Some of the water bodies, he rues, couldn’t be saved. “Mostly because of encroachments by religious bodies. Then in some cases, the Government itself had given them away to construct schools, community centres, hospitals, etc.”
He mentions Neela Hauz in Vasant Kunj. “Water was being drained out of the lake to build a road. I took a stay order from the HC in 2002. The court asked the authorities to save it by making a bridge over it.” Around the same time, he took a stay order from the HC on the Jahangirpuri marshes too. “Fly ash was being unloaded on it.”
Though the committee formed by the HC should meet every six months, there is no sign of meeting. “I have been writing to them. Maybe I will file an RTI application to know the progress of the work,” he says.
The Right to Information Act (RTI), Jain vouches, has helped him immensely. “Much information which Delhi Government officials would not give me easily was possible to get only through RTI,” he says, laughing that now “whenever an officer sees an RTI application filed by me, they quickly reply, thinking, or else I will file another PIL.”
On a serious note, Jain highlights an important point. “The Government thinking is skewed; it thinks a water body is restored by making just a park around it, concretising its boundary walls. They don’t think about making the water quality better.” No wonder then, the Hauz Khas lake was filled with sewage water that had a biochemical oxygen demand (BOD) of 30 when it should have been 4-5 BOD.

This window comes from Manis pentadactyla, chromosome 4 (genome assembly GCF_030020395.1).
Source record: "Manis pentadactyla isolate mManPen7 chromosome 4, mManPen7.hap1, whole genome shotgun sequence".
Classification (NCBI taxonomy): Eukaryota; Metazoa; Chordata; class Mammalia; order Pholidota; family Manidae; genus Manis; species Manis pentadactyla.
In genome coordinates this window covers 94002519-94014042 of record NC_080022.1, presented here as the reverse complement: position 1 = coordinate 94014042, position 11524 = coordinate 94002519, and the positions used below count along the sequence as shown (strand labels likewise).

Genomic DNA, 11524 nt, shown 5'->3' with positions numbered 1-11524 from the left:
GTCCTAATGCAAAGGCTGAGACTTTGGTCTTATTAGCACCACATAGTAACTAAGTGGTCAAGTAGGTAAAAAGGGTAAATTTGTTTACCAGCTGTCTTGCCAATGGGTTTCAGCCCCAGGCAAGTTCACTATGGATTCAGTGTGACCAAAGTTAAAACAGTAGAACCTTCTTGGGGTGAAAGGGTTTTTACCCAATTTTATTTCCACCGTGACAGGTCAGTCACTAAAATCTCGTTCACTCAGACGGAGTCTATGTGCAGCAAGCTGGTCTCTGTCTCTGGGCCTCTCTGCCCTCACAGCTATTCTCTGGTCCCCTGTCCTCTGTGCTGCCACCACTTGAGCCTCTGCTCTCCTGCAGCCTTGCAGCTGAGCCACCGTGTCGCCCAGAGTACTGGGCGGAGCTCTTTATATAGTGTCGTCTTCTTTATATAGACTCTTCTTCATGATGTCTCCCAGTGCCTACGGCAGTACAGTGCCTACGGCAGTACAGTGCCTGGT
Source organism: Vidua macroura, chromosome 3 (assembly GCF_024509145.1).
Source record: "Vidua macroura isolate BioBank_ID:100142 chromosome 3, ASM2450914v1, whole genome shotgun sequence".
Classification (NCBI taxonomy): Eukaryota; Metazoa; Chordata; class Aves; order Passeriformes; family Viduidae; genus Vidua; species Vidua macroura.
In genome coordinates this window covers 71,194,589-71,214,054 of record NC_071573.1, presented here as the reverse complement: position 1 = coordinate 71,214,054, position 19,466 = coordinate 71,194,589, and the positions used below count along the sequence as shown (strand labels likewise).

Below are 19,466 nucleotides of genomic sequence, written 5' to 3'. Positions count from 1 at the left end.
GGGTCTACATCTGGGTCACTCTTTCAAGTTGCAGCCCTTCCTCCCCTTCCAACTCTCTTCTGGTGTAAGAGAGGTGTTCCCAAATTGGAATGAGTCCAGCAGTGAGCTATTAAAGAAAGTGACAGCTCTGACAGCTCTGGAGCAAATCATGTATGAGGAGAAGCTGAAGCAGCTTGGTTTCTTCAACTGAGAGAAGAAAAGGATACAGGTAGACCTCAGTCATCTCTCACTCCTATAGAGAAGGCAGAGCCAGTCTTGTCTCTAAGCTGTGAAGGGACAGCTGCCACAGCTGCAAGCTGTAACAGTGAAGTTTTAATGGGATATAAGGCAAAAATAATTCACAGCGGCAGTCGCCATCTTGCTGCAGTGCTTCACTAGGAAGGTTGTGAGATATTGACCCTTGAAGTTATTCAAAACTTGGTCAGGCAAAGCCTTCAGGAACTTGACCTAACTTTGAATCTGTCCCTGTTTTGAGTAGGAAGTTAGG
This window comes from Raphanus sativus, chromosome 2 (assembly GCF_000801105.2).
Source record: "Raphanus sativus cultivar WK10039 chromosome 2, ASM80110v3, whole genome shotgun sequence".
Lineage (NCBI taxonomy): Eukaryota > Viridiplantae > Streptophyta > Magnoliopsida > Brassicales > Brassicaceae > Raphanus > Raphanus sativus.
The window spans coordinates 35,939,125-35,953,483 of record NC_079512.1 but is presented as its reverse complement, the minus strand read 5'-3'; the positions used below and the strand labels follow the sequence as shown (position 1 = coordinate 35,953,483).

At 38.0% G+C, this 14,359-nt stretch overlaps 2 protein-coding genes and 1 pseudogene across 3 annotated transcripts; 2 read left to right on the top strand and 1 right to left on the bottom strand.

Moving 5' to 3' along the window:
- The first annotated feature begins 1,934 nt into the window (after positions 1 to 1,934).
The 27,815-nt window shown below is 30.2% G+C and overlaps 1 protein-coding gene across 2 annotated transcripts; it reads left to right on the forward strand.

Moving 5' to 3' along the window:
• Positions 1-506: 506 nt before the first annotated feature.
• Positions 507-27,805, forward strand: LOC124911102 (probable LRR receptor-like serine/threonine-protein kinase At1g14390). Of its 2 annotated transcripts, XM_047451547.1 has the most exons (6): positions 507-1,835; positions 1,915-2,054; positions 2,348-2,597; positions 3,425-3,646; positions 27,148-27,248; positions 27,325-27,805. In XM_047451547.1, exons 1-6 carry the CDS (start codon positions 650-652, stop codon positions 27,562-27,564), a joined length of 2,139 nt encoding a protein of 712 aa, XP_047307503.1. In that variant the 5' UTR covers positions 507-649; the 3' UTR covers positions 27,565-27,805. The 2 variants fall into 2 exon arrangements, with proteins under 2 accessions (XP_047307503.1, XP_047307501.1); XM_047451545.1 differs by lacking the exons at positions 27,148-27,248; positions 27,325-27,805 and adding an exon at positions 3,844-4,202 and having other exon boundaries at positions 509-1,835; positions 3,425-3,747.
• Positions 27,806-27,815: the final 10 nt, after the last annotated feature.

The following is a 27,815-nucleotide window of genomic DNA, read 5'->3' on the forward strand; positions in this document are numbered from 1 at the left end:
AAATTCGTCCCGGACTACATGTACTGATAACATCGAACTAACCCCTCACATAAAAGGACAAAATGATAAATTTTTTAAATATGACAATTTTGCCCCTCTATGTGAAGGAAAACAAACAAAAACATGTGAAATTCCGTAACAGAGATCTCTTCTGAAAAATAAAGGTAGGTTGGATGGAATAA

“That water is not fit for bathing,” warns Jain.
This swings the conversation to his PIL on the Yamuna. Last year, the HC slammed the civic authorities for failure to construct special permanent enclosures on the riverbank for immersion of idols during festivals. Jain had told the court that despite its 2006 order and the MCD’s undertaking to it in 2009 for the construction of 13 permanent enclosures, only four temporary enclosures have come up so far. “The case is up for hearing on March 8,” he says. He has also filed an application, in the Supreme Court, against the Delhi Jal Board’s plan to use interceptors to clean sewage water and discharge it into the river. Jain’s line is clear here. “Even after treating the water, it would not be safe for people to bathe in it.”
He sounds frustrated, “It is not that they can’t do it, but they don’t care. I was told by some officials, let’s agree to bring the level to 10 BOD, knowing very well that 4-5 BOD is what it should be. They say such things after spending 5-600 crores of public money.” What is also frustrating is, “sometimes, it can take a lot of time in the Court for a judgment to come through. Nobody from the Government would reply, no Government representative will show up at the court; they would delay the process as much as possible.”
So what keeps him going? “One success inspires me to aim for another.”
“There is no water in Qutub ki baoli and Agrasen ki baoli (photo at right) because there are buildings around them. It is not that water can’t be generated in them. There was a plan to promote rainwater harvesting on the rooftops of the buildings around Agrasen ki baoli but nothing has happened.”